Making Contact: Dr. Ben Brown, left, helped Chet Win escape to a fresh start in the United States.
Local doc's adventures in a strife-torn land
By Janet Wells
ASK DR. BEN BROWN about his numerous trips to Asia and you won't get the usual travelogue of sunsets, pristine beaches, and tropical drinks with little umbrellas. The 33-year-old Santa Rosatrained family practice doctor travels each year to the war-torn area between Thailand and Burma to volunteer at the only medical clinic along the volatile border.
That's a long way from Sonoma County, which in 1989 sounded perfect to Brown, then a disillusioned fourth-year medical student at UCSF.
"In school I started feeling like I wasn't helping people. You spend all day in class, then studying at night," says Brown, a Sebastopol native who graduated from Analy High School. "[Overseas] you hop on a learning curve that's so steep and so rich.."
Brown headed for Thailand with no language skills or contacts and took a bus north with a vague plan of working at one of the refugee camps that dot the borders of Burma, Laos, and Cambodia. An American doctor sketched a crude map on a napkin, pointing the way to a makeshift refugee medical clinic northwest of Bangkok.
Dr. Cynthia Maung, who had escaped the Burmese capital of Rangoon in 1988, had established the clinic in Mae Sot, Thailand, to treat the influx of refugees fleeing Burma's repressive military regime. When Brown reached the clinic, he found a converted barn with one book and dirt floors. Soon he was delivering babies, treating cholera, malaria, worms, and anemia, and going on excursions with a mobile medical unit to treat villagers isolated by the struggle between ethnic Burmese and government soldiers.
Brown wanted to be more than a temporary pair of hands, however, and formed the Burmese Refugee Care Project to provide support for the clinic and the refugees who continue to stream into Thailand. Brown has made it a priority to return to Burma each year, with a cadre of American doctors and volunteers helping perform health-care skits, train medics, and treat patients. The project has raised thousands of dollars in supplies and donations, and the clinic is now a modern building with a lab, a library, a computer, and a fax machine.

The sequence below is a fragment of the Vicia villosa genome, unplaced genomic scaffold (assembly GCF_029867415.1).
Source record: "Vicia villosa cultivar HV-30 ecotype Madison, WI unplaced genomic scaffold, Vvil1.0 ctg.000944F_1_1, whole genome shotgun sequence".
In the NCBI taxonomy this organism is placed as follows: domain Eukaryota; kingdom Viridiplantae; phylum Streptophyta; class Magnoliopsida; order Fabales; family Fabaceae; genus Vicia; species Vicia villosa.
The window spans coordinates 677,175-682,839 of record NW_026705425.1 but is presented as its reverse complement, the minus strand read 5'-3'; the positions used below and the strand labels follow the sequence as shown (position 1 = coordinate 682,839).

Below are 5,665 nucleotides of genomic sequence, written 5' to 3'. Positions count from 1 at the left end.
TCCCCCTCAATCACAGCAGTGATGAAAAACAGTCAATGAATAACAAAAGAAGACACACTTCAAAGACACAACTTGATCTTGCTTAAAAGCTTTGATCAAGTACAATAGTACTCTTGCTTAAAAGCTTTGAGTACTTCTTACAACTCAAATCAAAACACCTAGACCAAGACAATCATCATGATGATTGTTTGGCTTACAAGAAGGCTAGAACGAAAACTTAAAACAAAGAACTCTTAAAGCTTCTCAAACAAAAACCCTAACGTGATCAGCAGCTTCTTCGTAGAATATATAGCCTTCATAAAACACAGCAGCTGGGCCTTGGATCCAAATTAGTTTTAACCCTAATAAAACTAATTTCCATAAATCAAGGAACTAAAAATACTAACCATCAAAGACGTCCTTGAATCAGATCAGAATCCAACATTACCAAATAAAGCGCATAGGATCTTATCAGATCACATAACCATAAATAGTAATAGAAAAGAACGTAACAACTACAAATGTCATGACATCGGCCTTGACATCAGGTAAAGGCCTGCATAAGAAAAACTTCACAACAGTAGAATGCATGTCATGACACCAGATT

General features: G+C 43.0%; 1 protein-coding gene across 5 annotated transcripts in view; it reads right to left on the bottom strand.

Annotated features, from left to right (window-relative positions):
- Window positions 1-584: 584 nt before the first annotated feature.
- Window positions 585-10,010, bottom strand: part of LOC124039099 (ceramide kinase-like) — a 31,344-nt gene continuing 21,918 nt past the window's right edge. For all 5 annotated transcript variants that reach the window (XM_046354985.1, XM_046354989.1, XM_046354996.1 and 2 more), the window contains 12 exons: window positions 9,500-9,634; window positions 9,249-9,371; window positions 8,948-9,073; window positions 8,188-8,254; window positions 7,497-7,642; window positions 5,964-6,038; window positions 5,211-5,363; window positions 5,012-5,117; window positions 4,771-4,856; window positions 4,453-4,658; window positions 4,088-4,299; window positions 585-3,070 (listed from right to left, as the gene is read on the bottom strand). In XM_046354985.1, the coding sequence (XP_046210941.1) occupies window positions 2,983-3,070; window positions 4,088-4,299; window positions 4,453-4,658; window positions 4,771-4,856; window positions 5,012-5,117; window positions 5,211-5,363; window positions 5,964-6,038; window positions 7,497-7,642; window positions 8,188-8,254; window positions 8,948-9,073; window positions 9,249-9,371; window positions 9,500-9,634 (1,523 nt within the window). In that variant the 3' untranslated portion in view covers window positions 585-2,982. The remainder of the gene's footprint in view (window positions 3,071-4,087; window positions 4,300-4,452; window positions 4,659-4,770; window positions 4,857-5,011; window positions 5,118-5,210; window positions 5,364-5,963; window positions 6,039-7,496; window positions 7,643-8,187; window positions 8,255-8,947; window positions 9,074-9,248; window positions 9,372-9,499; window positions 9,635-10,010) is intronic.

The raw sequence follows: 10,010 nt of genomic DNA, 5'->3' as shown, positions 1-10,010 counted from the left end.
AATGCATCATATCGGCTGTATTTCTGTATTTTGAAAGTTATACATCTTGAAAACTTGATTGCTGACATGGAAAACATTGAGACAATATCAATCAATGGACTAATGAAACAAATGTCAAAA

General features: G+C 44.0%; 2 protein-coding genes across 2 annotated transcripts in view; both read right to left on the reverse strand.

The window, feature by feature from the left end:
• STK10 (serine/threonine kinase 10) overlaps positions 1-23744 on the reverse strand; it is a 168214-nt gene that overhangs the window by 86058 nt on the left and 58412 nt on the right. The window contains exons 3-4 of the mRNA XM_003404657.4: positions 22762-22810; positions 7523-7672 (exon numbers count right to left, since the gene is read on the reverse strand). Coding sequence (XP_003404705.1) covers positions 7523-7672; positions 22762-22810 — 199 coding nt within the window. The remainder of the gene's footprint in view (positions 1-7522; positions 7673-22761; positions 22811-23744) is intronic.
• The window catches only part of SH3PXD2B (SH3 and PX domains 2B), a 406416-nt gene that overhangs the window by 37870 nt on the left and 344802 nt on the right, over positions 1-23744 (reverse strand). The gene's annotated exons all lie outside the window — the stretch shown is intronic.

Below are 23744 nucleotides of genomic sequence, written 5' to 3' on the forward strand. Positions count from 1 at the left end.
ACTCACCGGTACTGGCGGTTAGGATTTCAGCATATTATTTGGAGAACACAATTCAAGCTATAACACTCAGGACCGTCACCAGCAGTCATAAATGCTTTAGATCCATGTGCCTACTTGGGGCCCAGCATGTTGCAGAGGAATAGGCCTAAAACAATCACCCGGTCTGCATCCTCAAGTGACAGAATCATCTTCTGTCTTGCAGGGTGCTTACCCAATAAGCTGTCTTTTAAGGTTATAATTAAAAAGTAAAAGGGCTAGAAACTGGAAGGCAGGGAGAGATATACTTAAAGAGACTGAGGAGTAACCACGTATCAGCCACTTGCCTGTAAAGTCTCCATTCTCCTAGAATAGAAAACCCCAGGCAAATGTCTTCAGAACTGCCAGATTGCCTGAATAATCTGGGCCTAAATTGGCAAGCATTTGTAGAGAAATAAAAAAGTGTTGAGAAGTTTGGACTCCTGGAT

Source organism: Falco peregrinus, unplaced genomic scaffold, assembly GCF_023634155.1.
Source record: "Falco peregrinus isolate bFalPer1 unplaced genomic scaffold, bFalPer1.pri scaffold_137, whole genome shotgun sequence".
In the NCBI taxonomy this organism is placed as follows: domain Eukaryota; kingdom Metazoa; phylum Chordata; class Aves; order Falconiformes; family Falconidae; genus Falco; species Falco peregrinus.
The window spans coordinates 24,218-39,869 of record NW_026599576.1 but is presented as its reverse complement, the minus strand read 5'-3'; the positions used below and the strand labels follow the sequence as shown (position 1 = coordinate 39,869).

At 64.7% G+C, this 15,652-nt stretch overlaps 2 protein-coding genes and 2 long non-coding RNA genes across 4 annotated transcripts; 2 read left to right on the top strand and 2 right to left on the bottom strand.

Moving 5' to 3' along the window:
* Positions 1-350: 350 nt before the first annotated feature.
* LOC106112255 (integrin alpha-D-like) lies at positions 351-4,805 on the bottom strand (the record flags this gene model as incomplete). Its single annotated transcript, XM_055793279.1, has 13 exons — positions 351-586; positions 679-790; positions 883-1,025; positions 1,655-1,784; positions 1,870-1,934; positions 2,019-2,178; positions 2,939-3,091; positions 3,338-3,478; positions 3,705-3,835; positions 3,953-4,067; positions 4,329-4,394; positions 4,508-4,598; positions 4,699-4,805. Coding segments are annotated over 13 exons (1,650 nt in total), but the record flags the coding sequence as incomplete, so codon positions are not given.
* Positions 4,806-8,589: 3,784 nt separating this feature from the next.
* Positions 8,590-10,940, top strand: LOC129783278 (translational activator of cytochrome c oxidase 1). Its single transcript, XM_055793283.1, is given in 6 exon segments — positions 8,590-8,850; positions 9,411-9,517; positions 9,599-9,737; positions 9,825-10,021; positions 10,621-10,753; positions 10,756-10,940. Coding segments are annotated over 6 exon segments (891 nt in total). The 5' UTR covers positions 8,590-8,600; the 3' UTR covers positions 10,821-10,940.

Working in a Third World war zone certainly has been a change of pace: Brown has been chased by soldiers, spent an afternoon in a bomb shelter under fire, hiked through jungle battlefields, lived for weeks on white rice.
"The mindset is so different over there. The focus is, 'Will I live for the next 24 hours?' It's constant crisis. The degree of suffering people go through and are still smiling . . . ," Brown says, his thoughts trailing off. "Anyone who goes over there, their life changes."
Dr. Will Tappe, who was a resident with Brown at Santa Rosa Community Hospital, agrees. "It increased my sensitivity to what else is out there in the world, and how much we have here," Tappe says of his 1995 trip to the clinic. "What people have to go through there, it can't help but open your heart."
Coming home to the relative affluence of Sonoma County and coping with the enormous cultural and economic chasm between the West and the East has not been without difficulties, but Brown sees it as a "new gift every year."
"The first year I came back appreciating freedoms. You can gather with a group of more than three, say what you want, and you won't be reported to the government. I took that for granted," he says.
REFUGEE CHET WIN is experiencing those freedoms for the first time. In 1988, while an Oriental Studies major at Rangoon University, Win left his parents and brother behind as he fled a government crackdown that left thousands dead and imprisoned. He made his way to the border and became one of the clinic's first medics. Win eventually became the head medic, acting as a guide and translator for Brown's mobile medical teams.
After eight years, Win's popularity and visibility made him a target, and with Brown's help, he disappeared into Bangkok, evading Thailand police for more than a year while his application to the Office of the U.N. High Commissioner of Refugees was processed.
"Ben bought me a Thai businessman outfit, a suit and a leather briefcase. I carried [the case] with nothing inside but a few papers," Win says. "Being illegal is not easy. All this hiding, not talking too loud."
Win, 29, received his visa in February and was resettled to Portland, where he lived with three other Burmese immigrants and worked as a grinder in a steel factory.
"I only lasted three weeks. My hand swelled up, so I quit," Win says. While in Burma, Brown had plugged Santa Rosa Junior College as "a good school and beautiful place," Win says.
Last month, Win moved to Sebastopol to live with Brown while training with the Red Cross to be a nurse's assistant and home-health aide. Win will start classes at the junior college in August.
"Everything is new for him," Brown says, laughing. "We were walking down the street and he said, 'What's that?' I said, 'Well that's a fire hydrant.' We go into the grocery store and there are many different kinds of cereals."
"There are a lot of choices," Win agrees. "I saw movies with Steven Seagal and Jean-Claude Van Damme. I thought there was a lot of shooting here. But Sebastopol is different. It is so quiet and private. Each person has his own room."
Brown clearly is delighted to have been able to help Chet Win. "International work has become about relationships," Brown says. "It started out as adventure and doing good work. Now it's about making friends."
Dr. Ben Brown will host a slide show and dinner to benefit the Burmese Refugee Care Project on Sept. 7 at the Point Reyes Dance Palace at Point Reyes Station. Call 522-9701.
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From the July 2-9, 1997 issue of the Sonoma County Independent.
© Metro Publishing Inc.